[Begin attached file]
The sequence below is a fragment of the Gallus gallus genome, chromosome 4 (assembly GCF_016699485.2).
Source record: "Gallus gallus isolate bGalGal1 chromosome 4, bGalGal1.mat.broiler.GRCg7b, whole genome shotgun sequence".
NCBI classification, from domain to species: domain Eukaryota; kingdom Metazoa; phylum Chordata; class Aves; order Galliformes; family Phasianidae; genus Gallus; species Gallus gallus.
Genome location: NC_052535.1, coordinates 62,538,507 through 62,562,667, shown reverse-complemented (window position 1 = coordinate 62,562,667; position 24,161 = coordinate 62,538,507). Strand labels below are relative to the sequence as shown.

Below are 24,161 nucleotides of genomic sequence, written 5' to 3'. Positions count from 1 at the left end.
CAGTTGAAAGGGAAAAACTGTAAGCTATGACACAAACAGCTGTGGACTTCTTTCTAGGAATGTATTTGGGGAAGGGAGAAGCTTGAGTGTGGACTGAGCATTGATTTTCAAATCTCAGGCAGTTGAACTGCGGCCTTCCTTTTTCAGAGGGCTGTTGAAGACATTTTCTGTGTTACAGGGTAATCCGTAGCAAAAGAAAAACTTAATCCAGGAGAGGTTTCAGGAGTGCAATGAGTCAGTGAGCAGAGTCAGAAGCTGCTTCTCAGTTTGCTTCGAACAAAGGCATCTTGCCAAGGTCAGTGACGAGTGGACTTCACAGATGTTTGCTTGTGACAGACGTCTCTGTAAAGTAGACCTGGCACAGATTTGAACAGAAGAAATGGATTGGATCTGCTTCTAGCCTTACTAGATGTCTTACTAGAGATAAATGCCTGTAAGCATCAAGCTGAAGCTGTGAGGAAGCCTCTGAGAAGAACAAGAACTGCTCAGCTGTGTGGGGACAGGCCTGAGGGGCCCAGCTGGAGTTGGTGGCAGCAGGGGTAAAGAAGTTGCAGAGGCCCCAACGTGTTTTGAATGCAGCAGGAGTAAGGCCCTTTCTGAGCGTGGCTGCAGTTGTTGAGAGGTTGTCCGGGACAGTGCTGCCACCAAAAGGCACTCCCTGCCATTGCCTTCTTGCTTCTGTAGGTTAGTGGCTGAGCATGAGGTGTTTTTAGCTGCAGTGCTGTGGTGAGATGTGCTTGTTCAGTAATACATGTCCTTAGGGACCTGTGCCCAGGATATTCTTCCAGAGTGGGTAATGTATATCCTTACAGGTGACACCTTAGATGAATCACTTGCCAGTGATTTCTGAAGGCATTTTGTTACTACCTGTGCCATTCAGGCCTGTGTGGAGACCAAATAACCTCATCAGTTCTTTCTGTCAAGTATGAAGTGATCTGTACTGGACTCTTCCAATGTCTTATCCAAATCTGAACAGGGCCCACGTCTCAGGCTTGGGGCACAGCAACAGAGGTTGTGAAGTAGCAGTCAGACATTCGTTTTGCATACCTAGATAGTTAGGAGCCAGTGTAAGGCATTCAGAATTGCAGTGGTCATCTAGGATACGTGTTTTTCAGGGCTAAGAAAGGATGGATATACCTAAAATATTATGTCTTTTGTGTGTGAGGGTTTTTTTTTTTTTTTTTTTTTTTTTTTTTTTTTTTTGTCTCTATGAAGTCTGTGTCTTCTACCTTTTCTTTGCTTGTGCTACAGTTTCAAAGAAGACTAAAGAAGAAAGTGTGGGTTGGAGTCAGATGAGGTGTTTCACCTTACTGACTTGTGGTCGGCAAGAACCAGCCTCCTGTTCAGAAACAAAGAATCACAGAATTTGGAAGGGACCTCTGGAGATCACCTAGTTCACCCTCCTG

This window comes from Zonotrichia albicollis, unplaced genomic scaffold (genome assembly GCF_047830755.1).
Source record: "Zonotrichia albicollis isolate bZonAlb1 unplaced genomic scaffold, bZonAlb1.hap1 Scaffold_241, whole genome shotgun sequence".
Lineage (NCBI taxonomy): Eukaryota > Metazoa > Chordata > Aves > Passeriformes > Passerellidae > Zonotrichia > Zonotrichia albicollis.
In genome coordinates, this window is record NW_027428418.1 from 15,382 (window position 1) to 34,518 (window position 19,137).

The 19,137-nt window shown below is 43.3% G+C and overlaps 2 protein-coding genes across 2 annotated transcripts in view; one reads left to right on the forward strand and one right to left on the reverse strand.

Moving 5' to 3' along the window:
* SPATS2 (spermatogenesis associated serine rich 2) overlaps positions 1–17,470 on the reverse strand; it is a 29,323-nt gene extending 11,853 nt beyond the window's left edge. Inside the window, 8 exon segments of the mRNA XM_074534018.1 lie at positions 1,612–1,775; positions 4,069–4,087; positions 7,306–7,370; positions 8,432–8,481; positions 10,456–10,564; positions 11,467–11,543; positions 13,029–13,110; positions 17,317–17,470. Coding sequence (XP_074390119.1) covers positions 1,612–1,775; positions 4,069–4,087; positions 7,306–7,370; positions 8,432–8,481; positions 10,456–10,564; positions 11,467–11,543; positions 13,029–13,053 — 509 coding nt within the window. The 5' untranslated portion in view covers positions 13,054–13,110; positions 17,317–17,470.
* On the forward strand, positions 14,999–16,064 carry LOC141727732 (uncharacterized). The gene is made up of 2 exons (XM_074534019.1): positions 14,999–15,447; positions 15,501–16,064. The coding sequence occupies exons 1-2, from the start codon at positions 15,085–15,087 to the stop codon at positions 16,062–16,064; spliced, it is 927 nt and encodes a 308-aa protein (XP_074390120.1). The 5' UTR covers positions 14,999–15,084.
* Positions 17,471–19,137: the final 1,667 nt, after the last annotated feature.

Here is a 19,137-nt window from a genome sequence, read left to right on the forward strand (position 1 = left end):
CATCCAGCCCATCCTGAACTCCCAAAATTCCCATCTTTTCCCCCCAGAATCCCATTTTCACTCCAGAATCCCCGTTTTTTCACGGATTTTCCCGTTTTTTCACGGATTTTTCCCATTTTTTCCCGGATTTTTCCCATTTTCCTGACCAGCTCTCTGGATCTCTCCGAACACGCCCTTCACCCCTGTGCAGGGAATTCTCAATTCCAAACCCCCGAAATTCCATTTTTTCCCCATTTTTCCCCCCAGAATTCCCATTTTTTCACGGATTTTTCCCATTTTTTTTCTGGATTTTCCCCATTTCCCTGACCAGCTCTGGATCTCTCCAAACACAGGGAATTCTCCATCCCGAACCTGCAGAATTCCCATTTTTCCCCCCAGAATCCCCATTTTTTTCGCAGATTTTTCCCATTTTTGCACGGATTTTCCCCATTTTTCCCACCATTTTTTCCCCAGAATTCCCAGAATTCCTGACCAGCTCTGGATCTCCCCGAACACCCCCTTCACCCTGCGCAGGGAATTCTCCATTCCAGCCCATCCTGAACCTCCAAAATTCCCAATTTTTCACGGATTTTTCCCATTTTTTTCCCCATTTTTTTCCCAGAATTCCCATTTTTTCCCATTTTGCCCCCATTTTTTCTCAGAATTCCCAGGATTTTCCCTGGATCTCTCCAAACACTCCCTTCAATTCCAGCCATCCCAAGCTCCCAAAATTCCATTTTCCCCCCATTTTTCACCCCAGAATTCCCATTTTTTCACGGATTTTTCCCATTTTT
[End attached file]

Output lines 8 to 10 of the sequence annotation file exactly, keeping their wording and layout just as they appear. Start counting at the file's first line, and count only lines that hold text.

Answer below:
Source record: "Zonotrichia albicollis isolate bZonAlb1 unplaced genomic scaffold, bZonAlb1.hap1 Scaffold_241, whole genome shotgun sequence".
Lineage (NCBI taxonomy): Eukaryota > Metazoa > Chordata > Aves > Passeriformes > Passerellidae > Zonotrichia > Zonotrichia albicollis.
In genome coordinates, this window is record NW_027428418.1 from 15,382 (window position 1) to 34,518 (window position 19,137).